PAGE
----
There are few constraints to writing music.

Money is not a constraint. You can splash out as much or as little money as you want. You can buy lots of top-notch musical instruments, get a quality microphone, hire an orchestra, get session musicians to play your work, and have the whole thing polished off in a professional recording studio. Alternatively, you can buy a second-hand instrument, play it and sing along at the same time and record the whole piece on a mobile phone. If you have a computer or similar device, the cheapest route of all is to use a free music programme or app.

Time is a constraint, as it is in all walks of life. It takes seconds to generate a musical idea. It might take a few hours to polish and develop it into a finished piece of music or it might take weeks, months, years even.

Decision-making is the biggest constraint to writing music. There are billions of ways to develop a musical idea into a complete piece of music. Literally billions. There are options at every stage in the writing process from the start right through to the end. At any time in the process you will be faced with thousands of possible routes to follow.

Here is an example. You wish to write a short melody with four notes. You can use any of the seven notes in the scale of C major. Any note can be repeated. Every note lasts either one beat or half a beat. Question: how many melodies are there? Answer: 38,416. Reaction: panic attack!

The answer is due to the mathematics of combinations and permutations. There are 7 notes in a major scale and 2,401 ways to combine four of them together (7x7x7x7 = 2,401). There are 16 possible rhythms (2x2x2x2 = 16). In total, there are 38,416 possible melodies (2,401x16 = 38,416).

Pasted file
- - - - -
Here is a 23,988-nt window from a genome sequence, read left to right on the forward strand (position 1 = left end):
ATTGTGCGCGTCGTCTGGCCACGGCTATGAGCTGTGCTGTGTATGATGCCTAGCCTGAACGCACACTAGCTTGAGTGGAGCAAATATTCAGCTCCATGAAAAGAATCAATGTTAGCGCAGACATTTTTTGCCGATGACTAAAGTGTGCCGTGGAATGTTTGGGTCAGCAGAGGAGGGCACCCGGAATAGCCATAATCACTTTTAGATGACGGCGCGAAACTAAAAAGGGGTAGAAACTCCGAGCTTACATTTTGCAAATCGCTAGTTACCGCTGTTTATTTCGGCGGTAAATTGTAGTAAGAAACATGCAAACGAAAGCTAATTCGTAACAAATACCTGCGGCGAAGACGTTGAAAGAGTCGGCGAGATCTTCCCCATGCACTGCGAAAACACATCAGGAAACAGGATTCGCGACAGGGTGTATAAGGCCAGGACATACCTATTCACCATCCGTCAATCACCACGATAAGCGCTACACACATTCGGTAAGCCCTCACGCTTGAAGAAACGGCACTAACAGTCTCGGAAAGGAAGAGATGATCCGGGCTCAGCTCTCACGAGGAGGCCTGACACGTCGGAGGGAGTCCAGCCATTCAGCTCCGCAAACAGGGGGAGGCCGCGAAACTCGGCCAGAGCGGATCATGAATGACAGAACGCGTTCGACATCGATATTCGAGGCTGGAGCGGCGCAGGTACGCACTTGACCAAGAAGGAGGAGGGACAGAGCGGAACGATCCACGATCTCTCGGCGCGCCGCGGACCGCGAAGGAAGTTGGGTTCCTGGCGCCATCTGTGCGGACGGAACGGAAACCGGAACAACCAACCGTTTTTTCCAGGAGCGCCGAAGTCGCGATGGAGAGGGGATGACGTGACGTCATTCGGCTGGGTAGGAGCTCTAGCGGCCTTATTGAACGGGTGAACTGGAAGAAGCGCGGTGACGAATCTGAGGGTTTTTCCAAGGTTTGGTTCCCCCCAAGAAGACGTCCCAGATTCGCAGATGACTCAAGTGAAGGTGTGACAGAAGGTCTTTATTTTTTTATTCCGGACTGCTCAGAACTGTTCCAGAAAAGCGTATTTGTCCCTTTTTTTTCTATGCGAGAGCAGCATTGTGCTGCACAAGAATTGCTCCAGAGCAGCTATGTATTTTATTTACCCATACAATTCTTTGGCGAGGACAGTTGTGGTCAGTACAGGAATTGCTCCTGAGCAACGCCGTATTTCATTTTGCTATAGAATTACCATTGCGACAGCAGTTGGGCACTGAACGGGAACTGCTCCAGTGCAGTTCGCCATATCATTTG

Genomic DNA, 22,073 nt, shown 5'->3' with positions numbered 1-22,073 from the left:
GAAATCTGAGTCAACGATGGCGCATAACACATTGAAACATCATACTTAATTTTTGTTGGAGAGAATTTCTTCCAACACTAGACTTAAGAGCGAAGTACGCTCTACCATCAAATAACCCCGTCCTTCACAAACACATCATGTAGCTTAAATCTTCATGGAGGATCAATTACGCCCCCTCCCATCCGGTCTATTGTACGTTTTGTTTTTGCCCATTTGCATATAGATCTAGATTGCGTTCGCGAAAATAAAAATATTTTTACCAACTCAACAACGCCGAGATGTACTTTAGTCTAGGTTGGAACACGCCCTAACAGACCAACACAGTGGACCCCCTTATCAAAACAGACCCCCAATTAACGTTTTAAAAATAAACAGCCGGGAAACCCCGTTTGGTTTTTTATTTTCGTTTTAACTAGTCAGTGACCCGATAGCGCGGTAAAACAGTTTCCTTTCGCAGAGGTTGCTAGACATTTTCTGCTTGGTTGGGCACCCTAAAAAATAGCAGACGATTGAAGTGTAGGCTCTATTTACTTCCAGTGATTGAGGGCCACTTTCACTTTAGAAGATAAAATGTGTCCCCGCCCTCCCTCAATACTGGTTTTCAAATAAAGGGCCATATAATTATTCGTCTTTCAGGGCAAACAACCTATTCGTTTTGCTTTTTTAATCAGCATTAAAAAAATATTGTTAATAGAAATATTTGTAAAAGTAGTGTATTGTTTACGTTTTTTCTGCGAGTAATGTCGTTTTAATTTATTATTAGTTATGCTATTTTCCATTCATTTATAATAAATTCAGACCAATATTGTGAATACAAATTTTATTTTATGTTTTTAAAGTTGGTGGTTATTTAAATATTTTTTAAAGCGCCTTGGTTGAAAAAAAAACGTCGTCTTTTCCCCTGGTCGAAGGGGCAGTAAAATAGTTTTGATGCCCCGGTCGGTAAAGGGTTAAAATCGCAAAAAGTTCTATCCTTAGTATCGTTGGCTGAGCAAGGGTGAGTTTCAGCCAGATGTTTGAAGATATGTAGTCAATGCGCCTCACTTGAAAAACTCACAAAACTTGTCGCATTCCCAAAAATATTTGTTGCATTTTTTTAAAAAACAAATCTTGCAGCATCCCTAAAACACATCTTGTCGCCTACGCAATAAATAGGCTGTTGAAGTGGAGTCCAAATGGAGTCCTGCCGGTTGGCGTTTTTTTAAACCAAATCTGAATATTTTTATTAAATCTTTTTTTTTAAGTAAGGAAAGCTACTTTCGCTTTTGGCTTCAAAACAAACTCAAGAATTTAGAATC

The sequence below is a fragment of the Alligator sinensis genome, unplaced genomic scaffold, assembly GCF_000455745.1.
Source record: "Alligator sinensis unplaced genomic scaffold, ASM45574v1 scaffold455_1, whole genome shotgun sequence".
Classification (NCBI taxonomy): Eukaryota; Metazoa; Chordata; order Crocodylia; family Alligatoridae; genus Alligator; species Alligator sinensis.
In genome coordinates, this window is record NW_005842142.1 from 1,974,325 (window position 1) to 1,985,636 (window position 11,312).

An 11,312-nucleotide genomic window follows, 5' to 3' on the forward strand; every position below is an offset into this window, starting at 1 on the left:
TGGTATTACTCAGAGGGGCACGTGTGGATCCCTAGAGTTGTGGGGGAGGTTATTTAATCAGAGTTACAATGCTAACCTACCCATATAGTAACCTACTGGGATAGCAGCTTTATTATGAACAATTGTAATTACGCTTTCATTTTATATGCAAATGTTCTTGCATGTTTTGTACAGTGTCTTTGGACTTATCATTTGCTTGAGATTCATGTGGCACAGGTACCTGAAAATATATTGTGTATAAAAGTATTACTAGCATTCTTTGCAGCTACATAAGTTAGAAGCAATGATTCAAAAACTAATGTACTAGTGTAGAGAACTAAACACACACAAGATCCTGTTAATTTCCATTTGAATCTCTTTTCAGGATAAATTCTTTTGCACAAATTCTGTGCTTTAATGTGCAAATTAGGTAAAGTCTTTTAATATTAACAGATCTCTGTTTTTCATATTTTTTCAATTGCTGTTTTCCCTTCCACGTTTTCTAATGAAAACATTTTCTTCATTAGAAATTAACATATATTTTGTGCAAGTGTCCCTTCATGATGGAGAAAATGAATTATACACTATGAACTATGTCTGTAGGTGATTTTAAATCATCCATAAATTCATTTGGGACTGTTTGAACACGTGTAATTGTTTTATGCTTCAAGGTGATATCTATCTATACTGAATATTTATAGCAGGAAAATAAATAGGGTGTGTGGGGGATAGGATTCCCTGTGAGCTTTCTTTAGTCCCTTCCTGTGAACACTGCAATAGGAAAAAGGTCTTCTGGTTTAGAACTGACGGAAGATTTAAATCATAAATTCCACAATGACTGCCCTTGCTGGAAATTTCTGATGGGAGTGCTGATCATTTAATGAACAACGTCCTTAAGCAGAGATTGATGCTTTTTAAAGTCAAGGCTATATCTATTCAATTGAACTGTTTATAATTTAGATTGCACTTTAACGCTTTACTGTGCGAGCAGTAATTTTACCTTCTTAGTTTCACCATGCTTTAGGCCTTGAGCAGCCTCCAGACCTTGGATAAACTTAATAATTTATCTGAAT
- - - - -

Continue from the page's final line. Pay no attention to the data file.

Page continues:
You can wade through all 38,416 options but it will be a heroic waste of time. The obvious thing to do is to reduce the number of options. Making every note the same duration and disallowing a repeat note, for example, reduces the options from 38,416 to 840 (7x6x5x4 = 840). 840 is a significant reduction over 38,416, but it is still substantially more than the 6 or 7 options you were expecting. There is no way round this, the maths is brutal. It is an absolute racing certainty that you will have lots of options to explore at all stages in writing music.

The only sane solution to making decisions is to use your judgement. When you come across an option you like, keep it, and move swiftly onwards and upwards. This calls for single-minded determination, a willingness to discard things that do not work, and a hefty dose of self-belief. If this is you, then you are a music writer. If you are the sort of person that takes ages to decide whether to have a cup of tea or a cup of coffee in the morning then do not write music. Please, you will only make yourself more miserable.

There is a happy side to all this complexity, the world is never going to run out of music. Never ever. There are so many options available that new music will continue to appear forever.